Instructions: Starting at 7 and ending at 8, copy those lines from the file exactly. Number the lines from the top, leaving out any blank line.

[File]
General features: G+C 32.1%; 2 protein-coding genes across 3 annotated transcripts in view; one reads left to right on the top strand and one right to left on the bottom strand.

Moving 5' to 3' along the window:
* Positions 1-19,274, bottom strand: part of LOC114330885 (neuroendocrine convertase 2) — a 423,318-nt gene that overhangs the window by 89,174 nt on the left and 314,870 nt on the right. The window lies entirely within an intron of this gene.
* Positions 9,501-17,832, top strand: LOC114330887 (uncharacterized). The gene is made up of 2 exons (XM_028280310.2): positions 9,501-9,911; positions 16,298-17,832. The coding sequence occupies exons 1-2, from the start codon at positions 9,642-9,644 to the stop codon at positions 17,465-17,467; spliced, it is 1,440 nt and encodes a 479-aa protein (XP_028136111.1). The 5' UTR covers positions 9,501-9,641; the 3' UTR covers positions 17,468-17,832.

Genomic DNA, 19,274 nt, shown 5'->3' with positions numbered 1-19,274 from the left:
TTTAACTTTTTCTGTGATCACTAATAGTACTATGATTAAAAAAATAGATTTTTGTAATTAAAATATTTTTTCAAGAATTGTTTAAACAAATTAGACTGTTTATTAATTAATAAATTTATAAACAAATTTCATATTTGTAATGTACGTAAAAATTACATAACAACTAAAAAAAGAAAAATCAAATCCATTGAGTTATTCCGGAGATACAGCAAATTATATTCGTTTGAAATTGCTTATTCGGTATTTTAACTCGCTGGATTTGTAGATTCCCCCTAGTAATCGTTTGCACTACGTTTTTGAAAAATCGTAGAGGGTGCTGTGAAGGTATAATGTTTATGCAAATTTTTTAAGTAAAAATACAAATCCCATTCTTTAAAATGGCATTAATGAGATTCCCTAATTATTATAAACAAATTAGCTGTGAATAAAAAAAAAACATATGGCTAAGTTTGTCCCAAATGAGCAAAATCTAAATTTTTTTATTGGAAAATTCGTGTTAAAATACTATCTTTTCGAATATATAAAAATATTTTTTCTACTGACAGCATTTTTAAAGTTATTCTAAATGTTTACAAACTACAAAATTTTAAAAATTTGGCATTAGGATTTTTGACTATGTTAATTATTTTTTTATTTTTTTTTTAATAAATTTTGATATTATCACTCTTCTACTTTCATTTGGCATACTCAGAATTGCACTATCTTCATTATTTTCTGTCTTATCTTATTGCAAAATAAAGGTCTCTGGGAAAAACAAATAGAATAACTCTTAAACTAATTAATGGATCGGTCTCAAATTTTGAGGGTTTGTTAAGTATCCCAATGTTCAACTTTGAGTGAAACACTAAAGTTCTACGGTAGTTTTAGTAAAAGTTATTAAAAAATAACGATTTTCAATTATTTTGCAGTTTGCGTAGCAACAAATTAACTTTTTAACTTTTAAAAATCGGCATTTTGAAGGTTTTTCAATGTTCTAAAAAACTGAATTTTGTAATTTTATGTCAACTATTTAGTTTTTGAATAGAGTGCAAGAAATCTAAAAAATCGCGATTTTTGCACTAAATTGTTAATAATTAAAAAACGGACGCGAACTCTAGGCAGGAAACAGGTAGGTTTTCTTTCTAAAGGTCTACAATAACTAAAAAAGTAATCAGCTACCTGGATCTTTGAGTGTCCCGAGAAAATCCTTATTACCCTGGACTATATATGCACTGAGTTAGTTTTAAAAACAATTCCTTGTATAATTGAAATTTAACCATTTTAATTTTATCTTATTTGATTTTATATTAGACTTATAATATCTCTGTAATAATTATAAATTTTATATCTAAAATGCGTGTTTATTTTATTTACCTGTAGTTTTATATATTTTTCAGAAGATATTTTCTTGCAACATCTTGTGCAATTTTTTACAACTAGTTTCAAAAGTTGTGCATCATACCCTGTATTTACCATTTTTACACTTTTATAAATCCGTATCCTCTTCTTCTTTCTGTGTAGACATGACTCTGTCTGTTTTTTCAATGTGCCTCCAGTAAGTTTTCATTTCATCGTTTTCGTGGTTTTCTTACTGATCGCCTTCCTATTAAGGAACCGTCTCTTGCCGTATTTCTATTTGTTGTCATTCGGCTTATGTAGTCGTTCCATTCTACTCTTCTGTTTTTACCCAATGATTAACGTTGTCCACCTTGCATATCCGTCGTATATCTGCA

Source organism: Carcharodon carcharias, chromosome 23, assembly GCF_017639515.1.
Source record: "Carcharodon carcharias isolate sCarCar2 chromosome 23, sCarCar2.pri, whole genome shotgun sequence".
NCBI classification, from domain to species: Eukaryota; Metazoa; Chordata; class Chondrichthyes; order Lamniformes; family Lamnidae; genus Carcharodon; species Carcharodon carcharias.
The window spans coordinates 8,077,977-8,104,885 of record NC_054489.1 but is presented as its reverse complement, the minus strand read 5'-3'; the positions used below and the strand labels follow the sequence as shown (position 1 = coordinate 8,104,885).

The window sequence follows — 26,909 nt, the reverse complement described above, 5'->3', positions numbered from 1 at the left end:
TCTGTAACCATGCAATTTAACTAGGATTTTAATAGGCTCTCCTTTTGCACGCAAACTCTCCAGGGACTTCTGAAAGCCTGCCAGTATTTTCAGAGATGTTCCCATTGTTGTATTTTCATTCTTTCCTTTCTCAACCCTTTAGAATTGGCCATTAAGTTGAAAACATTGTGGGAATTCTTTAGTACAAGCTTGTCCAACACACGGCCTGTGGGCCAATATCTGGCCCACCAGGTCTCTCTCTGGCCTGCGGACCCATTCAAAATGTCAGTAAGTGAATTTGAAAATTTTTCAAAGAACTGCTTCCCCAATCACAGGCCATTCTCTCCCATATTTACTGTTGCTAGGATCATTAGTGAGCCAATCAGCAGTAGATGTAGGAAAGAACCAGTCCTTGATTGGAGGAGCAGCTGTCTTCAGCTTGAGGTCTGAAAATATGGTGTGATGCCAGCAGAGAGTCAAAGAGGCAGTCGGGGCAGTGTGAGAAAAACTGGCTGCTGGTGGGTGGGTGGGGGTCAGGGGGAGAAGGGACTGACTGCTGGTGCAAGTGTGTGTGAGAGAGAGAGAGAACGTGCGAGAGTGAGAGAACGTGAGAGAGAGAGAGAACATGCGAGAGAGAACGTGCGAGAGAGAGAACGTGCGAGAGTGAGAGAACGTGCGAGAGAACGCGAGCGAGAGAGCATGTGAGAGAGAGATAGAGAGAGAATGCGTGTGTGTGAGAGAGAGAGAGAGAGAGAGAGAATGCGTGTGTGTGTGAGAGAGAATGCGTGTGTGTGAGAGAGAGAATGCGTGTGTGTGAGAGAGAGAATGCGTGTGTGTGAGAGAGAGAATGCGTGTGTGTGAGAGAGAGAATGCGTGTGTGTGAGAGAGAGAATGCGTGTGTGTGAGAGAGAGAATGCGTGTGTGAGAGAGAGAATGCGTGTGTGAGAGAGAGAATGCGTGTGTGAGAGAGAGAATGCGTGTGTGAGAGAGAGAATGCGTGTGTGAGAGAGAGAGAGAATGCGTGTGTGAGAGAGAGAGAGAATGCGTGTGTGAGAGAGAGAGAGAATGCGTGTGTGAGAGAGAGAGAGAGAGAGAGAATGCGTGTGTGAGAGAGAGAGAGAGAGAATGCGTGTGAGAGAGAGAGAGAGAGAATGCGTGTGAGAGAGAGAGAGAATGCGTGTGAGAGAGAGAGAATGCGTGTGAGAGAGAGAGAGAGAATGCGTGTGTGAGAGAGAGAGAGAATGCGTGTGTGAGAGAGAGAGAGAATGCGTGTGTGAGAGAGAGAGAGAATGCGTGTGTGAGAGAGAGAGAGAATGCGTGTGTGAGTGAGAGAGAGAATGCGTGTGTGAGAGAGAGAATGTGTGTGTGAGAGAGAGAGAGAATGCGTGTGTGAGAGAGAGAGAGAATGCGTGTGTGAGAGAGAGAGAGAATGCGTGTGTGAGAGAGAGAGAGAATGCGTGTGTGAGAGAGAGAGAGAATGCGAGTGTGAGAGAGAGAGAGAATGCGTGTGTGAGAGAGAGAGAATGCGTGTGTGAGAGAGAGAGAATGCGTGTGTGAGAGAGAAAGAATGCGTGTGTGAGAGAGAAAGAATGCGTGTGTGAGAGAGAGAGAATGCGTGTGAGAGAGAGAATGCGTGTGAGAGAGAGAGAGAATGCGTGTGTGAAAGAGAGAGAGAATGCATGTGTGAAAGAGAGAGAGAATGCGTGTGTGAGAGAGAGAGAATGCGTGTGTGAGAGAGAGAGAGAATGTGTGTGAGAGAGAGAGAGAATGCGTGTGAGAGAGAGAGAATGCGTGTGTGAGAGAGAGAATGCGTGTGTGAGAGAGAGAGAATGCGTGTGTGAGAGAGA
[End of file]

Source organism: Carcharodon carcharias, chromosome 23, assembly GCF_017639515.1.
Source record: "Carcharodon carcharias isolate sCarCar2 chromosome 23, sCarCar2.pri, whole genome shotgun sequence".